Don’t Starve was quite the interesting game when it was first released back in spring of 2013. Here was a game with a hand-drawn art style, some eerie music, and a whole lot of brutal living conditions. No information other than basic mechanics, and a creeping dark entity (along with a bit of magical interference) helped to create one of the most captivating survival experiences available in recent years.
Klei Entertainment eventually followed that hit with a an expansion and even a co-op experience. But fans want more. There’s just something about Wilson and his wild hair that makes players want to attempt to survive in harsh living conditions. Don’t Starve was built around that very notion, and they’ve managed to keep that feeling alive while making the game something truly new.
Don’t Starve: Shipwrecked sees Klei Entertainment team up with Capy (Super Time Force, Below) in order to deliver a new location that adds a ton of new mechanics to the Don’t Starve that fans know and love.
Wilson and friends (along with four new characters) must now brave the harsh environs of a tropical world. While there are plenty of familiar threats and resources, the new location allowed the developers to add in some nifty new nightmares that expand the gameplay in interesting (and delightfully deadly) ways.
For instance, water is now a major component of the game world. You will be able to craft vehicles (rafts, row boats, sail boats, and more) to cross large bodies of water, harvest new materials, and expand your map. But these waters don’t only serve as roads in Don’t Starve: Shipwrecked, they are complete with their very own special types of threats, and your boat becomes an extension of you.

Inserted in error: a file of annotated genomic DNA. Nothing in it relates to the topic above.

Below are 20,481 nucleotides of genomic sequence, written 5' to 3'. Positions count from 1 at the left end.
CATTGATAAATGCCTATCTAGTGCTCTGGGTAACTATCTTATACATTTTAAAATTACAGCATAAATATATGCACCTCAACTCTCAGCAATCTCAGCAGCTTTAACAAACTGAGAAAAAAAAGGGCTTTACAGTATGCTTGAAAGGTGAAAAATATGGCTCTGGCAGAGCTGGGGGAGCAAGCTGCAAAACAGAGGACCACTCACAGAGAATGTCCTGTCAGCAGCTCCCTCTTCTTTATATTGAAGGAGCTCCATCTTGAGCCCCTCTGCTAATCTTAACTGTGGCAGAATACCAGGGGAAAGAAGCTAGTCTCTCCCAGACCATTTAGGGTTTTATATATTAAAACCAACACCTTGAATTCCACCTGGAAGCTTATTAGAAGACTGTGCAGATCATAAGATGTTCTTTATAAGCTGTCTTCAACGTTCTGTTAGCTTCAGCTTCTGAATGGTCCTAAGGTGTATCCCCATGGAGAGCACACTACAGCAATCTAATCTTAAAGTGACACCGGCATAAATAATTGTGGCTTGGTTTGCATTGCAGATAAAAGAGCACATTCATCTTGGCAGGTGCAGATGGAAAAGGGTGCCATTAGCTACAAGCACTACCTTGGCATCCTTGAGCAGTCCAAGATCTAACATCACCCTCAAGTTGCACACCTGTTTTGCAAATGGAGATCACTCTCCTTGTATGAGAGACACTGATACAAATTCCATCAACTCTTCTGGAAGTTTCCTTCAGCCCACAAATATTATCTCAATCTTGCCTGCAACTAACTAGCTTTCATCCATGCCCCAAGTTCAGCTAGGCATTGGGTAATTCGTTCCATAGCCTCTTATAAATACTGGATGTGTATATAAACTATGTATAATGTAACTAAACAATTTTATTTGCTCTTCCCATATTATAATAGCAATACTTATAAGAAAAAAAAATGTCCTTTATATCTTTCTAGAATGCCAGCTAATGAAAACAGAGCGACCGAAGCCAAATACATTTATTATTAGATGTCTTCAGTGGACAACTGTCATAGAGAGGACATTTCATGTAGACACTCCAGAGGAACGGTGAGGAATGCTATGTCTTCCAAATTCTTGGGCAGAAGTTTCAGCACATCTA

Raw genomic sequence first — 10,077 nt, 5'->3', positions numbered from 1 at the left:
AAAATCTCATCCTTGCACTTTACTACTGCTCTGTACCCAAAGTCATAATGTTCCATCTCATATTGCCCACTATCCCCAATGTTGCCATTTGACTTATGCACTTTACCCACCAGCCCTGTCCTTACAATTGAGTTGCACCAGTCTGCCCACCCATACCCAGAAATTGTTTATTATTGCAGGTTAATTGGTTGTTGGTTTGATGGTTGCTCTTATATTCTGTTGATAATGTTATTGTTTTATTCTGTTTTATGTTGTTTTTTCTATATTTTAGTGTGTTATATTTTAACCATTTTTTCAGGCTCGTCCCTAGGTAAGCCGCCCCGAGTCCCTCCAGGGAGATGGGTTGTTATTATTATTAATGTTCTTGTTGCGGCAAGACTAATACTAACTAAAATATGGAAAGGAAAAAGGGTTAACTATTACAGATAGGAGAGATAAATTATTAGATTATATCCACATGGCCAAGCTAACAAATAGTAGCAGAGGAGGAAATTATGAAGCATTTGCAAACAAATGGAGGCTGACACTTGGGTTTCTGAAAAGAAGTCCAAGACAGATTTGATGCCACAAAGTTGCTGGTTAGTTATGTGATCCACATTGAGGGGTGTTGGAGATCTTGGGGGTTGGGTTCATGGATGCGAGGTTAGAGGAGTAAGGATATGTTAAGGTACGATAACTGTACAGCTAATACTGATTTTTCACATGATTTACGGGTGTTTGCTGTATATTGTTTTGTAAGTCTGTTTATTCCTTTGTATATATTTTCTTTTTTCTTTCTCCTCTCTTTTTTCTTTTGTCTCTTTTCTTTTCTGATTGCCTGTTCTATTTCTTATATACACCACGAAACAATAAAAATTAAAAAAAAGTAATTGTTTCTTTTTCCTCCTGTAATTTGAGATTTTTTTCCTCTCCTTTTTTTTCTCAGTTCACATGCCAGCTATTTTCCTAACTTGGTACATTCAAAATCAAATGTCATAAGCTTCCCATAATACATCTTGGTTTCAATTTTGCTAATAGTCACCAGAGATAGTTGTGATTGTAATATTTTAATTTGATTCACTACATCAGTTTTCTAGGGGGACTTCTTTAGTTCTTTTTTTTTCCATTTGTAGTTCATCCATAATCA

Boats have their own health, can include storage, and even have their own physics and perks. Using waves to your advantage can be a viable option for quickly navigating the harsh waters, but one small slip up and it could spell disaster for Don’t Starve‘s latest nautical captain.
Of course, the introduction of boats and seas wouldn’t be enough to drive the point home of a tropical nightmare. To further establish the major difference between this new world, and the one which Don’t Starve fans are used to, seasons have received an overhaul, as well.
Monsoons, hurricanes, sweltering summers and more add new dynamic challenges and threats to the gameplay. Gusts of wind will knock down trees, uproot plants, and blow resources across the screen. Trying to move against the wind will slow the player down significantly while walking, and make sailing incredibly difficult. Watching out for the slippery gauge is of an even higher importance this time around, as well.
Water can be a player’s savior or that person’s very ruin. Crashing into waves will damage your ship if you hit them the wrong way, and getting wet has the potential to render tools and weapons useless if the percentage of that gauge reaches a high enough point.
Also, being out on the open sea is a scary thing, so much so that the player’s sanity will be on a constant decline (even more so than usual). There are a few items that can mitigate the decline. That’s not to mention the new monstrosities that lurk just beneath the surface.
Don’t Starve: Shipwrecked doesn’t just throw new threats at you, there are also new items to create (like the aforementioned boats), that include new weapons such as the blow pipe (a powerful ranged weapon). New armors, structures, and more await players.
Don’t Starve: Shipwrecked is shaping up to be something special that is much more than just a few additions. It is a great experience that will test the wits of players as it mercilessly doles out the harsh punishments of nature. It is worthy of the Don’t Starve name and opens up a new avenue of challenge and possibility for players.